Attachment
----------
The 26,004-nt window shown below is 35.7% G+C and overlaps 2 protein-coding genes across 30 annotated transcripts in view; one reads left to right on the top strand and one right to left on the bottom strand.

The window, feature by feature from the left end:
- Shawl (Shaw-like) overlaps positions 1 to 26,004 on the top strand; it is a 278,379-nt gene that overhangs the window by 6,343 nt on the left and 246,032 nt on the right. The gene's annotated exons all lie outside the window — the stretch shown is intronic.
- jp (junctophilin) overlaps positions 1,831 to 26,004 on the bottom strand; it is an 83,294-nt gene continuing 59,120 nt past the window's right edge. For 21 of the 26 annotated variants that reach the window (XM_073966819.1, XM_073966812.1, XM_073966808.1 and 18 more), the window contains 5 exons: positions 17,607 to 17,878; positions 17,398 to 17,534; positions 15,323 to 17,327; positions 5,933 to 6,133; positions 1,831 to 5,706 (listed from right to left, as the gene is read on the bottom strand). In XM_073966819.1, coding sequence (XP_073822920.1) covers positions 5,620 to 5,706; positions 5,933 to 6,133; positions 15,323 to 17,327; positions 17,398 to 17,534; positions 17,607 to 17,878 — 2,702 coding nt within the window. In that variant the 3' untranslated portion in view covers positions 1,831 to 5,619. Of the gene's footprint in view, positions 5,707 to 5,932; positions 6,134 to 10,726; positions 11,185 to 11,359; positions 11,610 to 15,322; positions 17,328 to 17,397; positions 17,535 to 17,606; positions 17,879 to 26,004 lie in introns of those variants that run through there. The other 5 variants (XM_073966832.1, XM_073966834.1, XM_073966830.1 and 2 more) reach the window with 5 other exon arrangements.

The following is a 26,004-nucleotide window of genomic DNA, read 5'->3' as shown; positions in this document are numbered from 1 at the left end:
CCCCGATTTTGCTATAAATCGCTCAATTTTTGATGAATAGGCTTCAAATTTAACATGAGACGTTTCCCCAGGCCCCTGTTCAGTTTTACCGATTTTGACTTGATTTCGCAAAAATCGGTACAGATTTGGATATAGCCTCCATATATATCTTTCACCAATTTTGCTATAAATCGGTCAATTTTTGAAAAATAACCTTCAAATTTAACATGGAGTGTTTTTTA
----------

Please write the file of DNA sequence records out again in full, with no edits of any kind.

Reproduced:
The 26,004-nt window shown below is 35.7% G+C and overlaps 2 protein-coding genes across 30 annotated transcripts in view; one reads left to right on the top strand and one right to left on the bottom strand.

The window, feature by feature from the left end:
- Shawl (Shaw-like) overlaps positions 1 to 26,004 on the top strand; it is a 278,379-nt gene that overhangs the window by 6,343 nt on the left and 246,032 nt on the right. The gene's annotated exons all lie outside the window — the stretch shown is intronic.
- jp (junctophilin) overlaps positions 1,831 to 26,004 on the bottom strand; it is an 83,294-nt gene continuing 59,120 nt past the window's right edge. For 21 of the 26 annotated variants that reach the window (XM_073966819.1, XM_073966812.1, XM_073966808.1 and 18 more), the window contains 5 exons: positions 17,607 to 17,878; positions 17,398 to 17,534; positions 15,323 to 17,327; positions 5,933 to 6,133; positions 1,831 to 5,706 (listed from right to left, as the gene is read on the bottom strand). In XM_073966819.1, coding sequence (XP_073822920.1) covers positions 5,620 to 5,706; positions 5,933 to 6,133; positions 15,323 to 17,327; positions 17,398 to 17,534; positions 17,607 to 17,878 — 2,702 coding nt within the window. In that variant the 3' untranslated portion in view covers positions 1,831 to 5,619. Of the gene's footprint in view, positions 5,707 to 5,932; positions 6,134 to 10,726; positions 11,185 to 11,359; positions 11,610 to 15,322; positions 17,328 to 17,397; positions 17,535 to 17,606; positions 17,879 to 26,004 lie in introns of those variants that run through there. The other 5 variants (XM_073966832.1, XM_073966834.1, XM_073966830.1 and 2 more) reach the window with 5 other exon arrangements.

The following is a 26,004-nucleotide window of genomic DNA, read 5'->3' as shown; positions in this document are numbered from 1 at the left end:
CCCCGATTTTGCTATAAATCGCTCAATTTTTGATGAATAGGCTTCAAATTTAACATGAGACGTTTCCCCAGGCCCCTGTTCAGTTTTACCGATTTTGACTTGATTTCGCAAAAATCGGTACAGATTTGGATATAGCCTCCATATATATCTTTCACCAATTTTGCTATAAATCGGTCAATTTTTGAAAAATAACCTTCAAATTTAACATGGAGTGTTTTTTA